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AOPA asks judge to halt Michigan pilot background checksAOPA asks judge to halt Michigan pilot background checks

<BR><SPAN class=twodeck>Seeks injunction until lawsuit is heard</SPAN><BR><SPAN class=twodeck>Seeks injunction until lawsuit is heard</SPAN>

The Aircraft Owners and Pilots Association, the world's largest pilot organization, asked a federal judge September 6 to issue a preliminary injunction preventing the state of Michigan from enforcing a new law requiring felony background checks for flight school students. AOPA had originally filed suit August 2, contending the state law is unconstitutional and preempted by federal authority.

"The issue is not aviation security. AOPA is a strong advocate for reasonable national measures that truly enhance security," said AOPA President Phil Boyer, "the issue is who sets the regulations. Congress clearly gave the FAA that authority.

AOPA has taken active steps to enhance general aviation security. The association has filed a petition with the FAA to change the rules to provide for a more secure system to identify pilots. And AOPA and the aviation industry have presented a 12-point plan to enhance aviation security nationwide.

"If every state set its own aviation security policy, we'd end up with a patchwork of conflicting state laws that do nothing to make us more secure, but do everything to inconvenience and harm innocent citizens."

AOPA's suit says the Michigan law violates Article VI, clause 2 (the "Supremacy Clause") of the U.S. Constitution. The motion for a preliminary injunction argues that the state law is unfairly harming Michigan citizens and should not be enforced until the federal court rules on its constitutionality.

The law requires a criminal history check from the Michigan state police and a criminal record check through the FBI for any person enrolling in a flight-training program to obtain a pilot license or to obtain a new certificate or rating (additional privileges for an already licensed pilot).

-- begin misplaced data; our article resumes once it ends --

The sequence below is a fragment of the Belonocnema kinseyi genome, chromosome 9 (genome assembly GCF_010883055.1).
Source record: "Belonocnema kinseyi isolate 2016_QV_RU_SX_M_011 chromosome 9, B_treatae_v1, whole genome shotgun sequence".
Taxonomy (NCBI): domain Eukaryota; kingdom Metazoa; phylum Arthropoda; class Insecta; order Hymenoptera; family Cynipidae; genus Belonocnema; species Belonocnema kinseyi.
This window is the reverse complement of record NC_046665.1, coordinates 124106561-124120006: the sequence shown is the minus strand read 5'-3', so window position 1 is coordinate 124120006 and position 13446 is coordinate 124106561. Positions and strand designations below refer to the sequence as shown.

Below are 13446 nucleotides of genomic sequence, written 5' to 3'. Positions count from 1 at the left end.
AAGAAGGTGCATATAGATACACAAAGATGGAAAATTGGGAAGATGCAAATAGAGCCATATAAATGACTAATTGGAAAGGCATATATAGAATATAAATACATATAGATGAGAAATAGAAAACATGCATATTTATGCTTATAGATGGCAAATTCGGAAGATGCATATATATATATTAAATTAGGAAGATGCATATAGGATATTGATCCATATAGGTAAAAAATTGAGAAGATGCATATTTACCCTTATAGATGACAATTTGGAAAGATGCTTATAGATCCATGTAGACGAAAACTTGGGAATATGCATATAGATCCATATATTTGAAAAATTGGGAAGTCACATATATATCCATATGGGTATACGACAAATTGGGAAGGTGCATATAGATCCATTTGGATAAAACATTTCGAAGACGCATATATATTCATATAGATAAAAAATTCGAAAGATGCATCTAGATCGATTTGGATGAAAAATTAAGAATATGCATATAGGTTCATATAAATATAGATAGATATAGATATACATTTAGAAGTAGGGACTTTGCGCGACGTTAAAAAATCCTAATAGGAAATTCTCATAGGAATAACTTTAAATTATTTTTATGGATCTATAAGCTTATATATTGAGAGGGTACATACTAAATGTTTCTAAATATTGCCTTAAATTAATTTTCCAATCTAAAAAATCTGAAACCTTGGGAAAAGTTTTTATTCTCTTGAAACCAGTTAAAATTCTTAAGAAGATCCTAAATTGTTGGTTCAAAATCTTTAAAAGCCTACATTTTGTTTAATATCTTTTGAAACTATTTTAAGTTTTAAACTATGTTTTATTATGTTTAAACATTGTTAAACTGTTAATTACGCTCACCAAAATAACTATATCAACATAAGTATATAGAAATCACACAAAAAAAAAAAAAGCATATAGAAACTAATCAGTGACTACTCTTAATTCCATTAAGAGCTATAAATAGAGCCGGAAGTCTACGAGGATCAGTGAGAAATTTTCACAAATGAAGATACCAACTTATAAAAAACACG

In essence, the state law attempts to regulate who is allowed to fly in the nation's airspace. Further, the state law circumvents Congress' intent to vest exclusive power over aviation security in the federal government.

Both the FAA and the Transportation Security Administration have examined flight school security and have determined that no new regulations are necessary for U.S. citizens at this time, according to AOPA. The agencies have so far only implemented new rules governing foreign students taking flight training in aircraft weighing more than 12,500 pounds. (The federal government now also requires that every student entering the United States must first be investigated and issued a student visa.)

The Michigan law is also damaging Michigan businesses. Some flight schools have suffered a dramatic decline in new training applicants because of the law.

So far, Michigan's only response to the suit is to ask for a change of venue from the federal court's eastern district to its western district. In its response to the state's request, AOPA said most of the flight schools harmed were in the eastern district, so under federal law, that was the appropriate place to hear the case. AOPA also suggested the state was "forum shopping," trying to move the case closer to the state capital, where a judge might be more sympathetic to the state attorney general's defense.


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